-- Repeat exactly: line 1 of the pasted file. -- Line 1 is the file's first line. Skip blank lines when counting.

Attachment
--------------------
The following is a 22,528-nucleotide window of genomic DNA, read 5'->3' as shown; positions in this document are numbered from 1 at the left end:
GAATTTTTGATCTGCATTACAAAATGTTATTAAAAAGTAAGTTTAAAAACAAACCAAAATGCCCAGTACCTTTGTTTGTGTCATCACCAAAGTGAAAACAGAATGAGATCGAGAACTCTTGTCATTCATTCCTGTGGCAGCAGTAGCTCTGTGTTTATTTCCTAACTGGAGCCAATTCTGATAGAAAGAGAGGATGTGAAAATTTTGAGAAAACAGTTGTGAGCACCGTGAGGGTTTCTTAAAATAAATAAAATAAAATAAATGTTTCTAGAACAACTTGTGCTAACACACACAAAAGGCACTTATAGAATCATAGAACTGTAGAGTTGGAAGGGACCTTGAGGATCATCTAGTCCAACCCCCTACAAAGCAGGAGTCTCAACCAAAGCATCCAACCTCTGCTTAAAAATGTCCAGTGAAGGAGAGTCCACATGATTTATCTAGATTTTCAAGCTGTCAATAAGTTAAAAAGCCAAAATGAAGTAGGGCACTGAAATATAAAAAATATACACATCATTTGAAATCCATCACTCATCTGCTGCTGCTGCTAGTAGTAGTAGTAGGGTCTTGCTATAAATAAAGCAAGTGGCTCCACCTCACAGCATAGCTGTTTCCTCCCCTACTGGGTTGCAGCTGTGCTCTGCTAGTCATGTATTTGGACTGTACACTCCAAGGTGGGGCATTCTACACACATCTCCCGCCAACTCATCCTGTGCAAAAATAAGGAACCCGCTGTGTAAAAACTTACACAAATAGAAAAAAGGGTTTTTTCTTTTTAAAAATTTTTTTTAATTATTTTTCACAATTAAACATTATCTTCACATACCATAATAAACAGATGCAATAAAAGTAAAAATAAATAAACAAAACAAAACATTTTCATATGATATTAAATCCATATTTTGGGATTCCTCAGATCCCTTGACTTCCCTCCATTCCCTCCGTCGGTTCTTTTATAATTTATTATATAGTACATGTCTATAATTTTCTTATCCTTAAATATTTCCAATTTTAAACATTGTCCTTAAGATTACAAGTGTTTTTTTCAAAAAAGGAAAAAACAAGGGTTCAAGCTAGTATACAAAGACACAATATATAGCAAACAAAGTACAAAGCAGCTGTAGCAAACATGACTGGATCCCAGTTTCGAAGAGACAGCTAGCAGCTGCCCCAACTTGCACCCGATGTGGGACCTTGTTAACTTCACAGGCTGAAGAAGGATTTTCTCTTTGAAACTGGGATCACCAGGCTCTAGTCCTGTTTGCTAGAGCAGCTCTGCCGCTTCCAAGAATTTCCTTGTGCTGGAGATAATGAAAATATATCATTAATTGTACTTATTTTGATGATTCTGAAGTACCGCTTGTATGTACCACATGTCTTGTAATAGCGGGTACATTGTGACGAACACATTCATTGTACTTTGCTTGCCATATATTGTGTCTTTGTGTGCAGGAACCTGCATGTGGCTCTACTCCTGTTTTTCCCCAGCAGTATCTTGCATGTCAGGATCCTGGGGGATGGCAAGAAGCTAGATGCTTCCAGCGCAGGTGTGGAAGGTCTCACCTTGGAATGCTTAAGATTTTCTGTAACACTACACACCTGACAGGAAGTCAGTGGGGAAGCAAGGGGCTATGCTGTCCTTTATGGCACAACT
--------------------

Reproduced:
The following is a 22,528-nucleotide window of genomic DNA, read 5'->3' as shown; positions in this document are numbered from 1 at the left end: